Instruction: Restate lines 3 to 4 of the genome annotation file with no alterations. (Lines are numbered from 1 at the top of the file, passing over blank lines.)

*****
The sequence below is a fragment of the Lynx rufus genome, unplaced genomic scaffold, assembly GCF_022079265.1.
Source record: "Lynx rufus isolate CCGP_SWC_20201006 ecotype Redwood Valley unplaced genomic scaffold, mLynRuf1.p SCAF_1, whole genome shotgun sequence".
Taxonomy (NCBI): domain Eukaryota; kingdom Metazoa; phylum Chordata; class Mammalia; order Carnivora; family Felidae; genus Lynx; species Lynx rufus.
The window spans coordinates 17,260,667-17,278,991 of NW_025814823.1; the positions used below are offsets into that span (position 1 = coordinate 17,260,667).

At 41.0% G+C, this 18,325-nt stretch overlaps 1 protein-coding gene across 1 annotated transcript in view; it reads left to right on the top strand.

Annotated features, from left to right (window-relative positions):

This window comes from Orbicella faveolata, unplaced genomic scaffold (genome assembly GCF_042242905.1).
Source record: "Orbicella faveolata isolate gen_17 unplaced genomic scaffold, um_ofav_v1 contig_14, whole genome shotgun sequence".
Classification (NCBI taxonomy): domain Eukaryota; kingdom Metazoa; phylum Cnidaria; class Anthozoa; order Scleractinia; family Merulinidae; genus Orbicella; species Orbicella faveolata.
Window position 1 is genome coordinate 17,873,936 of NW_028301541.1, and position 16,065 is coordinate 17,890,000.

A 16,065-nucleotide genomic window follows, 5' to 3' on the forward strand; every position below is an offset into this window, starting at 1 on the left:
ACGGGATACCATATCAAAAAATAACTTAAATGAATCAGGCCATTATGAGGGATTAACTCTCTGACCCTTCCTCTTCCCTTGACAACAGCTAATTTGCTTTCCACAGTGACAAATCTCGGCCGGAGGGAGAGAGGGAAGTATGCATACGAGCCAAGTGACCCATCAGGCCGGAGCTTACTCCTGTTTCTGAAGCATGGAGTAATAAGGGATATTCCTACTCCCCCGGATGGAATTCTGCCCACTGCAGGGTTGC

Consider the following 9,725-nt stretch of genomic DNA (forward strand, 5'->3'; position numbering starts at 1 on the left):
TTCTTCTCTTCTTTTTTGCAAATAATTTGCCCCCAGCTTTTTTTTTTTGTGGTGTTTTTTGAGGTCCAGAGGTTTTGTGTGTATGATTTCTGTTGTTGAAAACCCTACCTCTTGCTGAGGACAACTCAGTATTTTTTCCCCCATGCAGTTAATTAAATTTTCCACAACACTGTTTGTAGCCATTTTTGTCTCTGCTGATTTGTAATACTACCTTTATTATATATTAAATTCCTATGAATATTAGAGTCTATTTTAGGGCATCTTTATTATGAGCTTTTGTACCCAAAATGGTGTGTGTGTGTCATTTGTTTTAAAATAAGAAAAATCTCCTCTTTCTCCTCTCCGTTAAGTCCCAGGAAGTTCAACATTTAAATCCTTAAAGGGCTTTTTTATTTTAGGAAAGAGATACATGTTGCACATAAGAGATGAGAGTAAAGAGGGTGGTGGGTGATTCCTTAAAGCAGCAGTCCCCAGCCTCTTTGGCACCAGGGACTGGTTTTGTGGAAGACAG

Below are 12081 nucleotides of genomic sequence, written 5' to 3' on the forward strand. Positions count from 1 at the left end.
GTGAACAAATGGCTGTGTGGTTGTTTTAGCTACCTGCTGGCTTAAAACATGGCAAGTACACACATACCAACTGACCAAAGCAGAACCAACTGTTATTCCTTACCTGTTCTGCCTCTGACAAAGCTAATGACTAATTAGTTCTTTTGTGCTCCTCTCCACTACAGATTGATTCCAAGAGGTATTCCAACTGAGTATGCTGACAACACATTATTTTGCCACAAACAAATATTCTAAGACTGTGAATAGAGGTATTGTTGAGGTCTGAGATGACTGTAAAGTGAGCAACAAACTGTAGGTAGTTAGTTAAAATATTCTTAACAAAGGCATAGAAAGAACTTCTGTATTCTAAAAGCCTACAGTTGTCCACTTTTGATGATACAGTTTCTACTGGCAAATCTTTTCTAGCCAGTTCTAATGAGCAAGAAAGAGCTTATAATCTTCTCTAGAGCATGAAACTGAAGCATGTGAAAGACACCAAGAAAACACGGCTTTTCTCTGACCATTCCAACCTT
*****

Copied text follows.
Taxonomy (NCBI): domain Eukaryota; kingdom Metazoa; phylum Chordata; class Mammalia; order Carnivora; family Felidae; genus Lynx; species Lynx rufus.
The window spans coordinates 17,260,667-17,278,991 of NW_025814823.1; the positions used below are offsets into that span (position 1 = coordinate 17,260,667).